Matthew Griffin, described as “The Adviser behind the Advisers” and a “Young Kurzweil,” is the founder and CEO of the World Futures Forum and the 311 Institute, a global Futures and Deep Futures consultancy working between the dates of 2020 to 2070, and is an award winning futurist, and author of “Codex of the Future” series. Regularly featured in the global media, including AP, BBC, Bloomberg, CNBC, Discovery, RT, Viacom, and WIRED, Matthew’s ability to identify, track, and explain the impacts of hundreds of revolutionary emerging technologies on global culture, industry and society, is unparalleled. Recognised for the past six years as one of the world’s foremost futurists, innovation and strategy experts Matthew is an international speaker who helps governments, investors, multi-nationals and regulators around the world envision, build and lead an inclusive, sustainable future. A rare talent Matthew’s recent work includes mentoring Lunar XPrize teams, re-envisioning global education and training with the G20, and helping the world’s largest organisations envision and ideate the future of their products and services, industries, and countries. Matthew's clients include three Prime Ministers and several governments, including the G7, Accenture, Aon, Bain & Co, BCG, Credit Suisse, Dell EMC, Dentons, Deloitte, E&Y, GEMS, Huawei, JPMorgan Chase, KPMG, Lego, McKinsey, PWC, Qualcomm, SAP, Samsung, Sopra Steria, T-Mobile, and many more.
WHY THIS MATTERS IN BRIEF
As Creative Machines get better at designing and innovating products one day they’ll outperform humans.
For the past number of years I’ve been taking about the rise of so called Creative Machines, Artificial Intelligence (AI) based “innovation” machines, that can design and innovate things for themselves without any human intervention – things such as aircraft parts, chairs, fashion lines, interplanetary rovers, self-evolving robots, and Under Armour trainers. And now those same creative machines have made yet another leap, and again it’s another first for the space industry, after German software company Hyperganic announced they’d developed a 3D printed rocket engine prototype, which was completely designed by AI.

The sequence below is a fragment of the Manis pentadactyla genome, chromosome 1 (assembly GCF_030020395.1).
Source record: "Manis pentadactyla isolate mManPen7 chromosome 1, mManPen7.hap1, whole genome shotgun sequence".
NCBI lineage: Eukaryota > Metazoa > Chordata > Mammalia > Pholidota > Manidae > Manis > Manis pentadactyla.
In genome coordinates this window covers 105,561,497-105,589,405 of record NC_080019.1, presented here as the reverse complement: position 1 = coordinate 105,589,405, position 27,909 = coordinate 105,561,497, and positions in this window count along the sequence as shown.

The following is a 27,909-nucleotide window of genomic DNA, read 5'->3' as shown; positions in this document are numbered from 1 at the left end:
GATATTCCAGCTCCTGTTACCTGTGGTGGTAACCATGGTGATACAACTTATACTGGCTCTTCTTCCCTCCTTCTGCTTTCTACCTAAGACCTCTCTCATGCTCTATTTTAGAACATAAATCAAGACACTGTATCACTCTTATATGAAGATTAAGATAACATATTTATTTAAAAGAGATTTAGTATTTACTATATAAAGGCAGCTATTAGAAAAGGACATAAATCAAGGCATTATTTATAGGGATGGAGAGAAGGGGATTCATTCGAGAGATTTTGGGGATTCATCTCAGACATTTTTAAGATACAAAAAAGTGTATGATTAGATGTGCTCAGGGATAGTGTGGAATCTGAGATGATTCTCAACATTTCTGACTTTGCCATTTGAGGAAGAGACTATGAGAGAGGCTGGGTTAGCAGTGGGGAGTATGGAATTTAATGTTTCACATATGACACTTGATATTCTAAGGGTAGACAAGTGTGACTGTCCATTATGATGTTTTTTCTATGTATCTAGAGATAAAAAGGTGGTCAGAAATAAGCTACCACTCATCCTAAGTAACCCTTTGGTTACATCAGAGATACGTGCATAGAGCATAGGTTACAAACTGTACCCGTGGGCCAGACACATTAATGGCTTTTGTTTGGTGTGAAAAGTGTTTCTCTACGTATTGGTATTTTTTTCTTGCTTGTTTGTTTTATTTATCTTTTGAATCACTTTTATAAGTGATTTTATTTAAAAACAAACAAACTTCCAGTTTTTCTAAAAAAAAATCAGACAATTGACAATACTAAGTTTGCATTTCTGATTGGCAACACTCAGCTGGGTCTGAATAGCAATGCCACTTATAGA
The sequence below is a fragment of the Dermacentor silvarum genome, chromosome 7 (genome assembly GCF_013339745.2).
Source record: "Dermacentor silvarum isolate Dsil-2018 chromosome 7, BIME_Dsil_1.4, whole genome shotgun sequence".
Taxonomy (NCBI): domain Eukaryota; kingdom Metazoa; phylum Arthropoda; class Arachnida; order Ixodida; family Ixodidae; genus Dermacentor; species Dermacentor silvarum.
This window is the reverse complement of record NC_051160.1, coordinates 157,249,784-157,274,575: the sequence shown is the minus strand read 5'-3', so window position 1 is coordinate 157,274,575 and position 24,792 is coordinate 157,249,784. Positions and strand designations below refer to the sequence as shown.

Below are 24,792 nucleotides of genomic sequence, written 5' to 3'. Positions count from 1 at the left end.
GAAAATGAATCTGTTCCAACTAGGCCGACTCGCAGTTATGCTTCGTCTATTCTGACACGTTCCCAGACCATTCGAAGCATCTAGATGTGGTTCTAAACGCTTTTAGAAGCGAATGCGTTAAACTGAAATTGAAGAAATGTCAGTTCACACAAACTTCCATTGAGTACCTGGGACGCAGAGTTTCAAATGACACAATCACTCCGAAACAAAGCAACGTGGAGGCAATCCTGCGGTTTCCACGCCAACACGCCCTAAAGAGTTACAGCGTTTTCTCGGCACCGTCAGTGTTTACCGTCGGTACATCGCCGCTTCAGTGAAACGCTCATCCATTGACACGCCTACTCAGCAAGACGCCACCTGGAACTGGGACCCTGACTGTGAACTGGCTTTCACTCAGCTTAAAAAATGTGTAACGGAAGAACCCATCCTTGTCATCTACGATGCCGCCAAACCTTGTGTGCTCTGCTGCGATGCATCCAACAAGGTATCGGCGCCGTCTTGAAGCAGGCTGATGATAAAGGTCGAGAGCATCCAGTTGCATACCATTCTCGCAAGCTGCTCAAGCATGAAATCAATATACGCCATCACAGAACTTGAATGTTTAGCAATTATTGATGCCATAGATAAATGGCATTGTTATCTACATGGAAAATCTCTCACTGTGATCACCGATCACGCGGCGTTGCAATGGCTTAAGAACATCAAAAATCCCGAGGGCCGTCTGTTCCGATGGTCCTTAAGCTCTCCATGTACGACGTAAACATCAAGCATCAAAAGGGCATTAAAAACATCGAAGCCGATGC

Unlike a traditional rocket engine, which consists of individually designed parts that are combined together the AI designed rocket engine was 3D printed as one continuous piece. This includes both the combustion chamber where fuel and oxidiser is burned and the surface channels, through which the fuel is circulated to cool the chamber and keep it from overheating.
“In a rocket, the cooling channels are generally welded onto the combustion chamber, which through wear and tear can cause errors and explosions,” explained Hyperganic’s design director Duy-Anh Pham.
“The components are engineered separately, so the design is not actually holistically optimised to be the best, most efficient it can be,” he continued. “Our engine in contrast is made up of only one piece, that has been designed to have the lowest weight and most effective cooling, and so the highest possible performance for a given rocket.”